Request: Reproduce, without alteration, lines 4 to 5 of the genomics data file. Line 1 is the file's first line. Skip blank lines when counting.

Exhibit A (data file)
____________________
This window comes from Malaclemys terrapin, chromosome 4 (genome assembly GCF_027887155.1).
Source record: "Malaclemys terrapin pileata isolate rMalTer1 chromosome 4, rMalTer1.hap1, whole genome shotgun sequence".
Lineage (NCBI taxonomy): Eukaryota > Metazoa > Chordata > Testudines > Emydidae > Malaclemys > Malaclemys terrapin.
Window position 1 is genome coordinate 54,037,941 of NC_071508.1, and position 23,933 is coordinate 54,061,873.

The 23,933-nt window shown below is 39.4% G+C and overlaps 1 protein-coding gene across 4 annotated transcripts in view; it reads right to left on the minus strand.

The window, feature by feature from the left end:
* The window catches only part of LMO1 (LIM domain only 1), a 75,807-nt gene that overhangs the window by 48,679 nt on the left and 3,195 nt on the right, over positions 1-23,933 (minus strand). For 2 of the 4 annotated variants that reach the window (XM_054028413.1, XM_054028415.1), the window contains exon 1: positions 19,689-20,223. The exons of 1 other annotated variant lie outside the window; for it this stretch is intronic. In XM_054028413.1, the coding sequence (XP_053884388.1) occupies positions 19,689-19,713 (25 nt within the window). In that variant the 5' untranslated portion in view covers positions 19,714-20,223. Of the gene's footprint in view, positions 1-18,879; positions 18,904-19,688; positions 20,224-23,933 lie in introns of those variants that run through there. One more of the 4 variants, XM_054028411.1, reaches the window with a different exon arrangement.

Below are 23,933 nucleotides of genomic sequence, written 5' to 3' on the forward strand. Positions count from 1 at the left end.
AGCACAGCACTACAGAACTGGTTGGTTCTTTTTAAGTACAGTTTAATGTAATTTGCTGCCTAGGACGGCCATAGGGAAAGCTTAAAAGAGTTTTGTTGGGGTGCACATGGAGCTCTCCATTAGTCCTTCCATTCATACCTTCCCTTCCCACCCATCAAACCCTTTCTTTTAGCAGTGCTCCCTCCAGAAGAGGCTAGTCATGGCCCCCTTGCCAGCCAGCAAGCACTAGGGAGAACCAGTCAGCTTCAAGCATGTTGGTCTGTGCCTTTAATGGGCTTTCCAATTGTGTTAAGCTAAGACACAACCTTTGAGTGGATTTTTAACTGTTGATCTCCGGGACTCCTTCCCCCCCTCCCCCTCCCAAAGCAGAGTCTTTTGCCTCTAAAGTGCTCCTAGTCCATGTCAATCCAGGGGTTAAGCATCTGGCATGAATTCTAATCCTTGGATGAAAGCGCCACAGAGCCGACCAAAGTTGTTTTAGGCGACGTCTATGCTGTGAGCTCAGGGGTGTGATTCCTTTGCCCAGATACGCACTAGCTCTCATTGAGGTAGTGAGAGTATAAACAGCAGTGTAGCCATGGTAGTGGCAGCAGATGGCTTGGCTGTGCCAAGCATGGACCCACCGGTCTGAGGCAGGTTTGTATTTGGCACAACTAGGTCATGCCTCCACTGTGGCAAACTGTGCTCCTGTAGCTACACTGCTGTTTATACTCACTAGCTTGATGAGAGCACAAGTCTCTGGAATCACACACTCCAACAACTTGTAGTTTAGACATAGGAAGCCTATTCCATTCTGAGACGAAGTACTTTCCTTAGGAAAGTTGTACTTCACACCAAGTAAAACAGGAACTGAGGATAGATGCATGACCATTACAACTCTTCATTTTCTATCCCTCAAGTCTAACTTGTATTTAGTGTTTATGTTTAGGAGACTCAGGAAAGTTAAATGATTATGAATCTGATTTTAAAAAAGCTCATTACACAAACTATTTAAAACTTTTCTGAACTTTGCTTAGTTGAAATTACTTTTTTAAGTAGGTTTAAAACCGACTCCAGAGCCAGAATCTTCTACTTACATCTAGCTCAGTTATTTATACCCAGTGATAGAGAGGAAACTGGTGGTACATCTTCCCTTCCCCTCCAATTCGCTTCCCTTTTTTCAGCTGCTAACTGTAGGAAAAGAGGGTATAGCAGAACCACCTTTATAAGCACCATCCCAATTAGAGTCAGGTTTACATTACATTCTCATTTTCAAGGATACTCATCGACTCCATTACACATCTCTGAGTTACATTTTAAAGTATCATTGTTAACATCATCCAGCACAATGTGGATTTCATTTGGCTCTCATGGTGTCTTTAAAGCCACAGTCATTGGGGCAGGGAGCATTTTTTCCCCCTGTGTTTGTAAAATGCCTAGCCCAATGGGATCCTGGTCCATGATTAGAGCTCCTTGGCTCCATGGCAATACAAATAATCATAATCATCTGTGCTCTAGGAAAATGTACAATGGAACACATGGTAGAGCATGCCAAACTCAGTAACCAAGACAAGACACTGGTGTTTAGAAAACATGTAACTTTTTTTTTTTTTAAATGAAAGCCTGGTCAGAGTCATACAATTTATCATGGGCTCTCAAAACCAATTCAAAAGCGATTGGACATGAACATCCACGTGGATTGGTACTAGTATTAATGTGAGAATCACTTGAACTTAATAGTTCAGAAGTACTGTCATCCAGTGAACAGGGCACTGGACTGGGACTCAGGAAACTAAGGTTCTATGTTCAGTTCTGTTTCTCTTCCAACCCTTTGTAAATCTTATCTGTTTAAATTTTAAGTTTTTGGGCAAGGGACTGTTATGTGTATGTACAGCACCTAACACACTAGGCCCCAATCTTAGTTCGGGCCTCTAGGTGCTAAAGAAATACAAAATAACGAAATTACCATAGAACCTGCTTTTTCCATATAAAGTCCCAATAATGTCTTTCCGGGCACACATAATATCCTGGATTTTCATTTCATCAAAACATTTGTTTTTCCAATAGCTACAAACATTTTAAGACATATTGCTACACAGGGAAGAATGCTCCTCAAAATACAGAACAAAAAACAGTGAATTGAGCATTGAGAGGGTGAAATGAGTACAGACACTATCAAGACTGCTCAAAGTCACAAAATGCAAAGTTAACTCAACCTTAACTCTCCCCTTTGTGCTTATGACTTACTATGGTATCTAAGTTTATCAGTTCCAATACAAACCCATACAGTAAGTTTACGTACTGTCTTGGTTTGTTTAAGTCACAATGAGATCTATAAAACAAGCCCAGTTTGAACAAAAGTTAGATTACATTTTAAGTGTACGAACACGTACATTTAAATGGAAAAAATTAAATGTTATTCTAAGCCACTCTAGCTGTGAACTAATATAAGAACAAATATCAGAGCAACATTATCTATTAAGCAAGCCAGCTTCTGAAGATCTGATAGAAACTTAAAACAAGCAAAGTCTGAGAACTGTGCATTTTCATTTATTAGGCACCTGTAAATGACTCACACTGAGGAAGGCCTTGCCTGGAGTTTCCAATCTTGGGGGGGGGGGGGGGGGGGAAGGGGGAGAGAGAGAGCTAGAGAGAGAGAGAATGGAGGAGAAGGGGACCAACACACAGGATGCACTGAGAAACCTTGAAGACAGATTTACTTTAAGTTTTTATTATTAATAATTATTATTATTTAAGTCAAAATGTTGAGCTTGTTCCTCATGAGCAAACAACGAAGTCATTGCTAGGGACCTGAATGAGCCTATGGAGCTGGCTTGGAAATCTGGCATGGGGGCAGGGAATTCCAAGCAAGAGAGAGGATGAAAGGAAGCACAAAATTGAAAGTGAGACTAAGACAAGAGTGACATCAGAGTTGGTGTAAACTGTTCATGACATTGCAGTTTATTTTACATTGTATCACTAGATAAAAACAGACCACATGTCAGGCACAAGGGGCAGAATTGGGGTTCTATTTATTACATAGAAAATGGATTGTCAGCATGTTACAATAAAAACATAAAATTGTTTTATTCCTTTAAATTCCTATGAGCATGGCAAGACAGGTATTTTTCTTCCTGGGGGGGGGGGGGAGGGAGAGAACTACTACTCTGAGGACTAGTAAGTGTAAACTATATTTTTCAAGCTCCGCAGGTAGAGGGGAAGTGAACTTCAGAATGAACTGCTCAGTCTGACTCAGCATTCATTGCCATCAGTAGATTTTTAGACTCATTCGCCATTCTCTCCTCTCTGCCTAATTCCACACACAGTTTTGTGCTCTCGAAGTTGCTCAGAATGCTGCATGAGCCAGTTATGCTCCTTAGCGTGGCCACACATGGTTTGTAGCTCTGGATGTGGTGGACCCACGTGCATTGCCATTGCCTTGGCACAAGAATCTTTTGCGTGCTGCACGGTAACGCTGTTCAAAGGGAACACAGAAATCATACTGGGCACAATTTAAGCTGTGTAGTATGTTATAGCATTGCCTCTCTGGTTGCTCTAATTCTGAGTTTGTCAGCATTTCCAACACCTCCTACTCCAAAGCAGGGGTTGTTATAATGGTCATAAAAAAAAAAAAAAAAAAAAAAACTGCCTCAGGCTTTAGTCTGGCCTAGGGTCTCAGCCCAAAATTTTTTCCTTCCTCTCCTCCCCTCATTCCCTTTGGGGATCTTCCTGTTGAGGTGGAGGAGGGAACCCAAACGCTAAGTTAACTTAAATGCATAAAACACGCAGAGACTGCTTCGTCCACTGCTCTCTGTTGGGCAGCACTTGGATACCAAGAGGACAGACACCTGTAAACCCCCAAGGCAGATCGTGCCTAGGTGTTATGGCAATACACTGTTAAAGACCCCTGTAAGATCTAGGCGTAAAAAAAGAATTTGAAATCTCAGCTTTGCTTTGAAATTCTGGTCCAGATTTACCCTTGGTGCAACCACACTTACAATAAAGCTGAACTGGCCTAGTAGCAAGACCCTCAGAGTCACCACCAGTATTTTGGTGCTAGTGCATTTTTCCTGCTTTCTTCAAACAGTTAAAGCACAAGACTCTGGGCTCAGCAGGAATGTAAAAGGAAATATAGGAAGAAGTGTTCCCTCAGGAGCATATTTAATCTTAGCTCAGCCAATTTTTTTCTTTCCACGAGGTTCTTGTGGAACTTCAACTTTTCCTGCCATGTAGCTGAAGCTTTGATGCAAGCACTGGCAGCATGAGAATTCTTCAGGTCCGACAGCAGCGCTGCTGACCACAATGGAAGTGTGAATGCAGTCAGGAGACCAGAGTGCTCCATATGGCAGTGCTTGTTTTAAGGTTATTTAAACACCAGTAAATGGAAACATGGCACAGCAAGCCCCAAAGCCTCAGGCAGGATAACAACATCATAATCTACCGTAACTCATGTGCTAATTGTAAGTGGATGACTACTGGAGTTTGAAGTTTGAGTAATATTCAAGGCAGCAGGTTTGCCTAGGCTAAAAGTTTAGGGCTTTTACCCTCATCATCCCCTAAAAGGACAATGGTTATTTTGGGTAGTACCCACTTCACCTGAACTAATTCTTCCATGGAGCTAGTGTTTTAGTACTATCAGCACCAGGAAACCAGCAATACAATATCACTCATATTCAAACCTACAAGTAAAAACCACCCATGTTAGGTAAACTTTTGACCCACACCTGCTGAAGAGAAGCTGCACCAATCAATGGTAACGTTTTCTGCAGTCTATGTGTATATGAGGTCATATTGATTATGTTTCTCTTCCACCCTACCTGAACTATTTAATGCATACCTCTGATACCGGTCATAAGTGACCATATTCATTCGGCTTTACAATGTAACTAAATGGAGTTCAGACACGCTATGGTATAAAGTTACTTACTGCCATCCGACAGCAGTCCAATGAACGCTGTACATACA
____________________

Window position 1 is genome coordinate 54,037,941 of NC_071508.1, and position 23,933 is coordinate 54,061,873.

The 23,933-nt window shown below is 39.4% G+C and overlaps 1 protein-coding gene across 4 annotated transcripts in view; it reads right to left on the minus strand.